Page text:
Busted Brake (San Jose de Jachal, Argentina)

 John was stopped on the side of the road, leaning down over his handlebars in a gesture of utter despair when I pedaled up.

“I no longer have a brake,” he said.

“What?!” I cried.  “What happened?”

“The cable snapped.  I don’t have a brake.”

Cripes!

The good news is that it was the cable for his drum brake – a third brake he had added to the bike in Albuquerque.  He still has his regular two brakes.

The bad news is that the tandem requires extra long cables to reach to the rear of the bike – and extra long cables are not available here in Argentina.

There is a slight possibility that John has a spare cable stashed away in his trailer – we won’t know until he digs down to the bottom of it in a couple days when we take a rest day.  I fear he doesn’t have it – if my memory serves me right, he changed it in Peru just before I went back to the USA.  “The old cable has lasted the whole trip so far – I don’t see why this one would break.  Don’t bother getting another.”  I hope my memory is wrong.

Added later:  He doesn’t have the cable.  We’re not sure if he will do the rest of the journey without that brake – we won’t have any more massive descents – or if he’ll try to send a replacement down or if he’ll jerryrig something.  Fortunately, that brake isn’t absolutely essential.

Kilometers today: 40

Kilometers to date:  23767


Waking up in tent

We started climbing shortly after leaving our campsite this morning and headed up.  And I do mean UP!  I didn’t think grades like this existed in Argentina!  It was crazy up.  Davy and I walked our bikes as usual, but this time John very nearly had to walk – Daryl actually walked behind him and pushed the bike.  Fortunately, the climbs weren’t long.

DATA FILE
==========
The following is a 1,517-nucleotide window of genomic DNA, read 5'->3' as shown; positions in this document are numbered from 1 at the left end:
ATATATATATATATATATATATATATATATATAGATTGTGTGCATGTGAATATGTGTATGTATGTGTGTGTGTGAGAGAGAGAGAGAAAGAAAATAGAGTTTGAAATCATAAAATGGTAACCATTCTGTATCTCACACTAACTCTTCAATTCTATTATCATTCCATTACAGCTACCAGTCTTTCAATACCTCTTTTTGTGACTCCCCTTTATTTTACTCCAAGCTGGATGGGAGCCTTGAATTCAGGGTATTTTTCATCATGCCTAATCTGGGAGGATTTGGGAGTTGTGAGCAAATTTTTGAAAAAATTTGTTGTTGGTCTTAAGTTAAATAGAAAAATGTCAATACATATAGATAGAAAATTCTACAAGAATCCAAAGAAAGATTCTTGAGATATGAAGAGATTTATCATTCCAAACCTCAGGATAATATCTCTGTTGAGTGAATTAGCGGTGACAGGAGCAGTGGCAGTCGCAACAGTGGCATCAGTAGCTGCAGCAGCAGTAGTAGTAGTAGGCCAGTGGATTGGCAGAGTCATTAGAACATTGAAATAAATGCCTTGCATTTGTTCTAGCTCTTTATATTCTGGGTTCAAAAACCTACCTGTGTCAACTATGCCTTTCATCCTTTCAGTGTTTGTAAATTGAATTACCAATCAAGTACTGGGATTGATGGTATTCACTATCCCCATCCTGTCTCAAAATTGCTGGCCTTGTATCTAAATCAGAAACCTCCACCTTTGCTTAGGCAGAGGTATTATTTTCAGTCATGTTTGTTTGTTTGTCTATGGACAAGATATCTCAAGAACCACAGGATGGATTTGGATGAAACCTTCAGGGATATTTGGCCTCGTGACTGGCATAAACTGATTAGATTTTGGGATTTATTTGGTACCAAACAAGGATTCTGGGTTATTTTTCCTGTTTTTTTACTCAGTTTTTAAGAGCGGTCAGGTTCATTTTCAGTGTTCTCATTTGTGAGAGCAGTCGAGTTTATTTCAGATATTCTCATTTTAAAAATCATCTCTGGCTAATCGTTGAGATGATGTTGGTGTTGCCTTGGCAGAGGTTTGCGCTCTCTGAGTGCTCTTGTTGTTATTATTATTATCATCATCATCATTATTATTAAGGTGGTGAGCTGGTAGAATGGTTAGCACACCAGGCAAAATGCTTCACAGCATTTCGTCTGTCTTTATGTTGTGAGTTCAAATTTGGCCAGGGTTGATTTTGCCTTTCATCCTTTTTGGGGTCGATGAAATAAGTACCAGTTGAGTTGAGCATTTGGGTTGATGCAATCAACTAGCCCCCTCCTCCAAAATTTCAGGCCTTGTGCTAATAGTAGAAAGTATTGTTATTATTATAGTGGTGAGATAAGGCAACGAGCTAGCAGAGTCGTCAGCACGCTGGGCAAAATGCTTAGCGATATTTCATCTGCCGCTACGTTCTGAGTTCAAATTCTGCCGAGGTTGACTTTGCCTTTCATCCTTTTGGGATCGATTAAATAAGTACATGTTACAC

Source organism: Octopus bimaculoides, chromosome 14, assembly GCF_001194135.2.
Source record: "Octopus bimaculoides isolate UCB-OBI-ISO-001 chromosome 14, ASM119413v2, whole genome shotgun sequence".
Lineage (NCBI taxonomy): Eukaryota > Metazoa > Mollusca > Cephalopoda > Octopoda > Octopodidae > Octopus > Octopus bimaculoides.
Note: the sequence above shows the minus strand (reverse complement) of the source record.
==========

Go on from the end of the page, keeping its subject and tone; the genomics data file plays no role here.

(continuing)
It may have been crazy steep, but it was gorgeous!  The sheer ruggedness of these mountains is breathtaking.

Climbing in Argentina

It happened to be a very small range, so we were through in a mere 20 kilometers.  All of a sudden, we came around a corner and the whole Jachal valley lay spread out before us like a gigantic picnic blanket.

jachal valley

We camped in the municipal campground in Jachal – with electricity.  The boys decided to take advantage of the power to watch a movie on the computer in their tent.

watching a movie in the tent

books by Nancy Sathre-Vogel

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About Nancy Sathre-Vogel

After 21 years as a classroom teacher, Nancy Sathre-Vogel finally woke up and realized that life was too short to spend it all with other people's kids. She and her husband quit their jobs and, together with their twin sons, climbed aboard bicycles to see the world. They enjoyed four years cycling as a family - three of them riding from Alaska to Argentina and one exploring the USA and Mexico. Now they are back in Idaho, putting down roots, enjoying life at home, and living a different type of adventure. It's a fairly sure bet that you'll find her either writing on her computer or creating fantastical pieces with the beads she's collected all over the world.

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